Question 7: There seems to be a lot of norovirus going around and Granny Grace is worried about catching it. Explain to Granny Grace the main ways people can catch norovirus.
Everyone gave thorough answers for this one, and you were spot on! As a fecal-oral (and vomit-oral) virus, you get norovirus by coming into contact with the stool and vomit of someone who is already infected with the virus, and letting those viruses enter through the mouth. This includes touching a surface that is contaminated with the virus, having close person-to-person contact with someone who is infected (such as sharing eating utensils), or consuming food or water that is contaminated with the virus.
Question 8: Neighbor Matt said some of his family, including Granny Grace, are now sick with norovirus but he feels fine. You invite him to Christmas dinner; do you think it’s possible for him to transmit norovirus even though he’s not showing symptoms?
It’s true, people can be asymptomatic (not showing norovirus symptoms) but still be shedding the virus. As many as 30% of norovirus infections are thought to be asymptomatic.
There have actually been a couple of outbreaks tied to people who were never sick but tested positive for the virus. Earlier this year, thirteen schools in Japan experienced norovirus outbreaks at the same time and had to temporarily close. It was quickly realized that the school cafeterias had all received bread from the same company, and testing of the bakery facility’s workers identified three people who had the virus. These three workers had been in direct contact with the bread that went to the schools, but none of them had ever had norovirus symptoms. It was a really interesting story, and you can read more about it here on our blog. Understandably, having asymptomatic people who still shed the virus complicates prevention and control measures.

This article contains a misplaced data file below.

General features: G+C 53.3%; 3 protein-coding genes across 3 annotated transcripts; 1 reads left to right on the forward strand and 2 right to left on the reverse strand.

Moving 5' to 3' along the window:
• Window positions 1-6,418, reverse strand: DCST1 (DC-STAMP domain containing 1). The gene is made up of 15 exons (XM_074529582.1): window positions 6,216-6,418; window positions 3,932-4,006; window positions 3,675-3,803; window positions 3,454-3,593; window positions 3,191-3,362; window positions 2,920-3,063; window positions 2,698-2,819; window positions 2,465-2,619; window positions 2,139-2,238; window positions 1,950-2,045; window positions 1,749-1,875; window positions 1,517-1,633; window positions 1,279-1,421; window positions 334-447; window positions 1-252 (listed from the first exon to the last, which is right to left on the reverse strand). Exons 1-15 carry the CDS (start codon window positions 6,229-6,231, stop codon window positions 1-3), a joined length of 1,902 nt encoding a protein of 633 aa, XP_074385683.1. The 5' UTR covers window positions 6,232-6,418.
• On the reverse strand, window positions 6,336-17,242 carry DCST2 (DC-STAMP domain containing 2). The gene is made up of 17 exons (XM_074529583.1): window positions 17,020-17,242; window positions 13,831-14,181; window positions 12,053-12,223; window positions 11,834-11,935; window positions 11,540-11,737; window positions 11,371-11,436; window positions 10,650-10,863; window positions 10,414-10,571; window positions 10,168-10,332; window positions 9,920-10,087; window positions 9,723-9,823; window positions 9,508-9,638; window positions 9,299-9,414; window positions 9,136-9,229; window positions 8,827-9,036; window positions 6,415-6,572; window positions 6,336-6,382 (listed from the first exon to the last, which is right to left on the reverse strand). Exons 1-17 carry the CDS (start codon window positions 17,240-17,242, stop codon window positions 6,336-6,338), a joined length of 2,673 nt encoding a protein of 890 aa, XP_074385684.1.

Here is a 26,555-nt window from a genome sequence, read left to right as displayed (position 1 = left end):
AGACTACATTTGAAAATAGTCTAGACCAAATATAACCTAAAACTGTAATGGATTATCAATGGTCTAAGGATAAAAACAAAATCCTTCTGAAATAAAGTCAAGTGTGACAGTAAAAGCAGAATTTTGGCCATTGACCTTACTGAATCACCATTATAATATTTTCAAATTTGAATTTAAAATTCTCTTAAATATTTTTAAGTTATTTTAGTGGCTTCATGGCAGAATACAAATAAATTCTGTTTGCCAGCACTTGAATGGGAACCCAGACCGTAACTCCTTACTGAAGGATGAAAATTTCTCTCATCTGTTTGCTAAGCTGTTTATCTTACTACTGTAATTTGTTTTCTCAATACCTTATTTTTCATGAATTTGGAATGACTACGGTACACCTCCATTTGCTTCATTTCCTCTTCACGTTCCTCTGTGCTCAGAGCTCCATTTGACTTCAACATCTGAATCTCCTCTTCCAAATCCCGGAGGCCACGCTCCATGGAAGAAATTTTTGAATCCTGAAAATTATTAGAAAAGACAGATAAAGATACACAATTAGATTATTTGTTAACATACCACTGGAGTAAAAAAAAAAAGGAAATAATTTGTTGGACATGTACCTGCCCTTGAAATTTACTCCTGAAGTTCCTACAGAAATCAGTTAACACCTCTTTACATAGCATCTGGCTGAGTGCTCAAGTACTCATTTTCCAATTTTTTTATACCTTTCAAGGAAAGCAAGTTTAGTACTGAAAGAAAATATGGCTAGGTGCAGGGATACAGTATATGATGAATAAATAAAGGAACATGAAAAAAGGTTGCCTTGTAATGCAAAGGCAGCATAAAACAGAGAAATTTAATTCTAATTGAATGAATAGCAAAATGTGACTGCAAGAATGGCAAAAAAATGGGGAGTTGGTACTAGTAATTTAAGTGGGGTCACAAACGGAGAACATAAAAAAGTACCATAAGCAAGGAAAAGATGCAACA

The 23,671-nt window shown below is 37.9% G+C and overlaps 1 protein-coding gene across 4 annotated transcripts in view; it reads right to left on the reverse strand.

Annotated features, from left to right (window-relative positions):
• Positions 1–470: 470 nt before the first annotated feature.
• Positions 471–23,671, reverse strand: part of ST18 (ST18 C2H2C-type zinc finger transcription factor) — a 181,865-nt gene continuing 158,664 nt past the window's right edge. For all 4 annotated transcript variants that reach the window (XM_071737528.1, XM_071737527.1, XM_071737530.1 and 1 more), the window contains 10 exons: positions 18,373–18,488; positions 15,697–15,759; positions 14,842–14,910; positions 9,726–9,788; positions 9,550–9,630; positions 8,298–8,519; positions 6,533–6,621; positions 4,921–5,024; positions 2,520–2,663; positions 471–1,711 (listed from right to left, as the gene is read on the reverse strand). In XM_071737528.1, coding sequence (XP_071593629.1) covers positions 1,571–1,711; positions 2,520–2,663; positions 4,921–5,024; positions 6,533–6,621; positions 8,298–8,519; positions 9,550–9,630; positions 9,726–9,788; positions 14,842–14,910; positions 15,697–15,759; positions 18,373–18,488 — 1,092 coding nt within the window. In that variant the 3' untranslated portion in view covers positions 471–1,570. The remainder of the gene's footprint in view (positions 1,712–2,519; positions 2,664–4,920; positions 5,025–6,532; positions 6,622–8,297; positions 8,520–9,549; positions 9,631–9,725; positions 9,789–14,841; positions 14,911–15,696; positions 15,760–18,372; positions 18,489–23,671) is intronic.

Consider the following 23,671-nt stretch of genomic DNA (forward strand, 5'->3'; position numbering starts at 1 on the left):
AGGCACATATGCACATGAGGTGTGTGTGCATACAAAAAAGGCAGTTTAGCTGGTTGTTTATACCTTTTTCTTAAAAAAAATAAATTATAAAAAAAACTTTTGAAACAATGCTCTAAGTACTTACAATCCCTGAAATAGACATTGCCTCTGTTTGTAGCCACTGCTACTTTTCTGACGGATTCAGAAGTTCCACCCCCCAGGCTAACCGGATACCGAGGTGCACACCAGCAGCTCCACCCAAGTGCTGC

Question 9: Neighbor Matt is worried that Granny Grace is going to catch norovirus again. How long do you think Granny Grace is immune to norovirus now that she’s had it?
We had some very detailed and astute answers on this one, and everyone got the take home message that it varies from person to person and from strain to strain. Researchers are still trying to understand how immunity to norovirus works, because it is so variable and because our antibodies to the virus do not always seem to be protective, or may only be protective for a short period of time.
We have a few human challenge studies to draw upon, which the CDC does a nice job of summarizing. In these studies, volunteers are given the virus and monitored in a clinical setting. Based on these studies, immunity to a specific strain of the norovirus is thought to be somewhere between six months and two years, but it could also be more like 8 weeks, and then there are people who may be immune for longer. It is also important to remember that there are many types of norovirus, and immunity to one strain may not mean you won’t get infected with a different strain down the road.
One caveat is that these human challenge studies give people higher doses of the virus than they would probably come into contact with naturally, so it may be that the immune system is doing a better job than we give it credit for.
Just three more questions to go before we announce our contest winner! Remember, each answered question is an entry into the drawing!